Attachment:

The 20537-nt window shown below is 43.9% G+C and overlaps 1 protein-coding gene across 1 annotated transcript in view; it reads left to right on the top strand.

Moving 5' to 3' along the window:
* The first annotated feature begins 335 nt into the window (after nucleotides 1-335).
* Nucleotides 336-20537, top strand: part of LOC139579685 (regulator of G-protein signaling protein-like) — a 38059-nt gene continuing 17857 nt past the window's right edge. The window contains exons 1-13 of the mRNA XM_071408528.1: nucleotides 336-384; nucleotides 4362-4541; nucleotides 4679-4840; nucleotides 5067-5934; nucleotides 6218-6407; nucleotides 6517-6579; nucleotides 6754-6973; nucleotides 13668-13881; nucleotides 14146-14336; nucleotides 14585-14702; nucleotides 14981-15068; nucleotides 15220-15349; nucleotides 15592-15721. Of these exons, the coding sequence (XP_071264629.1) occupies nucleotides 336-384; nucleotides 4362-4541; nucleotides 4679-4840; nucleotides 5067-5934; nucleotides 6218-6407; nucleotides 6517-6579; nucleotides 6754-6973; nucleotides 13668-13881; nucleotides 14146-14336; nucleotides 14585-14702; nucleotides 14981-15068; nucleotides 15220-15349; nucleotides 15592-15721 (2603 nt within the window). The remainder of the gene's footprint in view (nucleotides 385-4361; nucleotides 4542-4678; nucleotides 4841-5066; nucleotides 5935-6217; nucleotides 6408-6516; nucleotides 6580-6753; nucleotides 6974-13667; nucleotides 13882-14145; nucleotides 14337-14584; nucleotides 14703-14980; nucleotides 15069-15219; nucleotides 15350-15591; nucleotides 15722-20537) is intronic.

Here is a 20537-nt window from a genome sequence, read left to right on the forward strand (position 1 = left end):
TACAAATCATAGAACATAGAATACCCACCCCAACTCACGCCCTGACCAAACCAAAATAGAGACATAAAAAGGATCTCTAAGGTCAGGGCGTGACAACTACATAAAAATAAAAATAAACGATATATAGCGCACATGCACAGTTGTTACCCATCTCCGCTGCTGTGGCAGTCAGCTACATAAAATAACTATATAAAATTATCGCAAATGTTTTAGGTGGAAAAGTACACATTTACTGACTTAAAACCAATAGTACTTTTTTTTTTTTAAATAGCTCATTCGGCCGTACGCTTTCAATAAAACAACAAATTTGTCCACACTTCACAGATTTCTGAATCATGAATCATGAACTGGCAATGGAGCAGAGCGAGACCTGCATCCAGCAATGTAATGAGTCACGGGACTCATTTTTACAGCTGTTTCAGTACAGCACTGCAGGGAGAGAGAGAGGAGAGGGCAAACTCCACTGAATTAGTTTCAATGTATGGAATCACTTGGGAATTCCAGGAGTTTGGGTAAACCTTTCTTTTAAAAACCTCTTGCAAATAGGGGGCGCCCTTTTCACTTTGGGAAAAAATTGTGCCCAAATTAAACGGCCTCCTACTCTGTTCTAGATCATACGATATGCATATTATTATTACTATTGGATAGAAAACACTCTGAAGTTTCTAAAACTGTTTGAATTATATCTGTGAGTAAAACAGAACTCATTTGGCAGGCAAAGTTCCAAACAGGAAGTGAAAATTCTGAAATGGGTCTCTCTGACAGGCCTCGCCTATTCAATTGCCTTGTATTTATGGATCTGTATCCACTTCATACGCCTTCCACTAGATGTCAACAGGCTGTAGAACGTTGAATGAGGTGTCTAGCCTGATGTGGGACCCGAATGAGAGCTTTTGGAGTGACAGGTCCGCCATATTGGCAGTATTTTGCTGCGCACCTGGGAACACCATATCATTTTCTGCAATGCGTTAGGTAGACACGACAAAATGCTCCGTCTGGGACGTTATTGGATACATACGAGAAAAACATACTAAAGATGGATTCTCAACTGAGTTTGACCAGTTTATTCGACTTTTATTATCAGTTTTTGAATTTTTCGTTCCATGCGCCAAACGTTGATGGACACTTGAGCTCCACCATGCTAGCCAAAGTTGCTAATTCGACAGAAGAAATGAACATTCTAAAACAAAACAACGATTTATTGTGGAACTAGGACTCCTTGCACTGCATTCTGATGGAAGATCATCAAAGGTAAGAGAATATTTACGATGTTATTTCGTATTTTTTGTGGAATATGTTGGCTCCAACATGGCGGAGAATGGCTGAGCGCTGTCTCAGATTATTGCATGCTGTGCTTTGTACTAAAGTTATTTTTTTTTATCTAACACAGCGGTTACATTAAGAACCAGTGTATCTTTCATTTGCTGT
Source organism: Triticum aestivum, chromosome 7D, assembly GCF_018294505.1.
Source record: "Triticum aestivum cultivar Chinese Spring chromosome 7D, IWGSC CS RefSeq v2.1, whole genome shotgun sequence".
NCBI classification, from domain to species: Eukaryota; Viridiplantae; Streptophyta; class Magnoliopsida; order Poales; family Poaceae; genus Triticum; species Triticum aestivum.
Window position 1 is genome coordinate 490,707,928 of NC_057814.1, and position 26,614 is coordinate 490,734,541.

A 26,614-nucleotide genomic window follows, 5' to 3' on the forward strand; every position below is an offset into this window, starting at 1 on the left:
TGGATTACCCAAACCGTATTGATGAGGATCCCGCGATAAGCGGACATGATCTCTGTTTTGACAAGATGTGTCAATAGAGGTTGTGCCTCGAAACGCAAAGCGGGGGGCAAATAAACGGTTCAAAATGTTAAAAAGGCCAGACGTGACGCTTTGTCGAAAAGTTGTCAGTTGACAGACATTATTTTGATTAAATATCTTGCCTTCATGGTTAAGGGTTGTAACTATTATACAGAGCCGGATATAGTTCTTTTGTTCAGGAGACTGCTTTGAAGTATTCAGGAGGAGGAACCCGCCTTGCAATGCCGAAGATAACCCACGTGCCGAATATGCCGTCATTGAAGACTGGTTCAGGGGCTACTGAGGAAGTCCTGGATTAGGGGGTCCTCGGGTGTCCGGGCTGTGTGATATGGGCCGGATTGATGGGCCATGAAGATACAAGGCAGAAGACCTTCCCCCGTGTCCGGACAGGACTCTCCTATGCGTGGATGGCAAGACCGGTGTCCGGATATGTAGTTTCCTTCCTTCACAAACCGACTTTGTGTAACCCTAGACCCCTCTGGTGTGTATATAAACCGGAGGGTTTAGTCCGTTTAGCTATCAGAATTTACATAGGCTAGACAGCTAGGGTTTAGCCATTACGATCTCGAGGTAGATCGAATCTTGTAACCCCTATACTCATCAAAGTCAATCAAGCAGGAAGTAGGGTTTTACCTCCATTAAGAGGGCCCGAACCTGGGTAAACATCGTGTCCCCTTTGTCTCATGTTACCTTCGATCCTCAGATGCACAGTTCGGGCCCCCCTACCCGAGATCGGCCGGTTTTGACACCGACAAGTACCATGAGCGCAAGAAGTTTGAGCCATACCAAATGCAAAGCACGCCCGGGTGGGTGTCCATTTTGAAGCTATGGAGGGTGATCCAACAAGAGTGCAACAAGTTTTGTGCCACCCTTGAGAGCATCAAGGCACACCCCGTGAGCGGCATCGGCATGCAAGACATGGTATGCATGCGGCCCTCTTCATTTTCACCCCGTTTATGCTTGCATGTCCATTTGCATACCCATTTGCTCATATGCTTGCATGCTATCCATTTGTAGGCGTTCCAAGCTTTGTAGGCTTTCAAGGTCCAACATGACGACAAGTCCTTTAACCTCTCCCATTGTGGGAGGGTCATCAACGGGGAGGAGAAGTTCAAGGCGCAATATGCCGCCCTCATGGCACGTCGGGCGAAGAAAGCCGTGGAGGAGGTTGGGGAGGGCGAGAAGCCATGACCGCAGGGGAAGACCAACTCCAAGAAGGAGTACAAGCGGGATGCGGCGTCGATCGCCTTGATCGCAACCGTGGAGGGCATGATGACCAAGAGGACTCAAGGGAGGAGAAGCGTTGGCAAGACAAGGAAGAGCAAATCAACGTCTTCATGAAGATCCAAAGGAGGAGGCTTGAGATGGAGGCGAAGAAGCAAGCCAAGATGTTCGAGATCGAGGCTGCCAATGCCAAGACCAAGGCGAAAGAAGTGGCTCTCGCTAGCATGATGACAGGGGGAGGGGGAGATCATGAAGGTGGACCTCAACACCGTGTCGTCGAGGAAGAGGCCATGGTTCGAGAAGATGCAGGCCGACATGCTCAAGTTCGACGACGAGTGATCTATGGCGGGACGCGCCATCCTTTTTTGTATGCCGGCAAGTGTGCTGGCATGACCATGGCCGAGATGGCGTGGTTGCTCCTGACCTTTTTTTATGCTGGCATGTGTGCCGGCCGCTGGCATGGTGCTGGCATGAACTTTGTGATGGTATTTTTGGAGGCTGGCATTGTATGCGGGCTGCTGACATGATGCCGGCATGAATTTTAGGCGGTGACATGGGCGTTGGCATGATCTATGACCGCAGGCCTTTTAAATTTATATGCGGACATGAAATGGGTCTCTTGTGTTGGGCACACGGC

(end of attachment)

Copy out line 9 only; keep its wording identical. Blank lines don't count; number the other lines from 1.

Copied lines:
NCBI classification, from domain to species: Eukaryota; Viridiplantae; Streptophyta; class Magnoliopsida; order Poales; family Poaceae; genus Triticum; species Triticum aestivum.